Background. A large proportion of natural grasslands around the world is exposed to overgrazing resulting in land degradation and biodiversity loss. Although there is an increasing effort in the promotion of sustainable livestock management, rangeland degradation still occurs because animals' foraging behaviour is highly selective at different spatial scales. The assessment of the ecological mechanisms modulating the spatial distribution of grazing and how to control it has critical implications for long term conservation of resources and the sustainability of livestock production. Considering the relevance of social interactions on animals' space use patterns, our aim was to explore the potential effects of including animals' social context into management strategies using domestic sheep grazing in rangelands as case study. Methods. We used GPS data from 19 Merino sheep (approximately 10% of the flock) grazing on three different paddocks (with sizes from 80 to 1000 Ha) during a year, to estimate resource selection functions of sheep grazing in flocks of different levels of heterogeneity. We assessed the effects of sheep class (i.e., ewes, wethers, and hoggets), age, body condition and time since release on habitat selection patterns. Results. We found that social rank was reflected on sheep habitat use, where dominant individuals (i.e., reproductive females) used more intensively the most preferred areas and low-ranked (i.e., yearlings) used less preferred areas. Our results showed that when sheep grazed on more heterogeneous flocks, grazing patterns were more evenly distributed at all the paddocks considered in this study. On the other hand, when high-ranked individuals were removed from the flock, low-ranked sheep shifted their selection patterns by increasing the use of the most preferred areas and strongly avoided to use less preferred sites (i.e., a highly selective grazing behaviour). Discussion. Although homogenization and segregation of flocks by classes are common practices to increase flock productivity, we are proposing an alternative that employs behavioural interactions in heterogeneous flocks to generate more evenly distributed grazing patterns. This practice can be combined with other practices such as rotational grazing and guardian dogs (to decrease mortality levels that may be generated by sheep grazing on more risky habitats). This does not imply any modifications of livestock stocking rates and densities or any additional investments for labour and materials. Considering livestock behaviour is critical for the design of sustainable management practices that balance landscape conservation and livestock productivity.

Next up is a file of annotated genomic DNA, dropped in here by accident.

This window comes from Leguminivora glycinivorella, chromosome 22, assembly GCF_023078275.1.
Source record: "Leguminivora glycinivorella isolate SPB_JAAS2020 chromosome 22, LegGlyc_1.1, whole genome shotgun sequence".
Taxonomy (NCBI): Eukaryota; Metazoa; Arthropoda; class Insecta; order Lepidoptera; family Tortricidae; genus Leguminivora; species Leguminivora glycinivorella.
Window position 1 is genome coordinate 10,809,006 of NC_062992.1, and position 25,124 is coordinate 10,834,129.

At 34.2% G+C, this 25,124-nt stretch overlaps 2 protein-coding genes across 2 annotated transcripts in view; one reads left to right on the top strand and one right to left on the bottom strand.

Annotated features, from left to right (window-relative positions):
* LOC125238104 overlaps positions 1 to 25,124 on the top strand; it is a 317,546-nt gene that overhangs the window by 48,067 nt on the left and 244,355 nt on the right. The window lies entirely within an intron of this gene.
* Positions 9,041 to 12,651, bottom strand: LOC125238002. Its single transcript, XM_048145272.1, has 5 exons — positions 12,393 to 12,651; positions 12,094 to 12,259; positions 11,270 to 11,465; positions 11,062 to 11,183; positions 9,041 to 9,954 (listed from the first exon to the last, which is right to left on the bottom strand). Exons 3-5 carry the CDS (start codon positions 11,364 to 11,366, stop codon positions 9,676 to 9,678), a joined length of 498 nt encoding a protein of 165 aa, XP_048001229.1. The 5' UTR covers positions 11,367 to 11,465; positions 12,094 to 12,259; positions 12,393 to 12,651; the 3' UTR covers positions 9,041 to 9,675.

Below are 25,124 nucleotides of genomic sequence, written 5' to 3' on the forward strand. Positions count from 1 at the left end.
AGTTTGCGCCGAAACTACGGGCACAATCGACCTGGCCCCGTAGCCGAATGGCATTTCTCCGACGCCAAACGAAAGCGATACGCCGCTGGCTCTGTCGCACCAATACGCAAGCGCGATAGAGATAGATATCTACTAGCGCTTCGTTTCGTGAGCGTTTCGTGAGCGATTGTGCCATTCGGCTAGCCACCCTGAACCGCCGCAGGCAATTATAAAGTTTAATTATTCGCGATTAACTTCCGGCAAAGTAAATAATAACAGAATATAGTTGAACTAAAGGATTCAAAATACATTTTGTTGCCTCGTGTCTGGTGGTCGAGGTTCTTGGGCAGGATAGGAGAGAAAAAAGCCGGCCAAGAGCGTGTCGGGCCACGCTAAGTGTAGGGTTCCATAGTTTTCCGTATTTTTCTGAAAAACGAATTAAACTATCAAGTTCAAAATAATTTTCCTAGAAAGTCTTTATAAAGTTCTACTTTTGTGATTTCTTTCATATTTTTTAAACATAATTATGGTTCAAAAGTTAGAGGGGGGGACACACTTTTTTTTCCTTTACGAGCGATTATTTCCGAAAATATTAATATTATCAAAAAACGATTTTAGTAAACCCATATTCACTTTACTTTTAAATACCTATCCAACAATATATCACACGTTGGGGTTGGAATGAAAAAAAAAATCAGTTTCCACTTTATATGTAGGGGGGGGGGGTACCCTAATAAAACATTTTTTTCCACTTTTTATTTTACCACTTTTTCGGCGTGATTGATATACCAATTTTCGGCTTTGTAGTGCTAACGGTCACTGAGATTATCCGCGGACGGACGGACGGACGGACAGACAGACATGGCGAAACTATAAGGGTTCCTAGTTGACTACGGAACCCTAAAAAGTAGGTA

di Virgilio, A., & Morales, J. M. (2016). Towards evenly distributed grazing patterns: Including social context in sheep management strategies. PeerJ, 2016(6). https://doi.org/10.7717/peerj.2152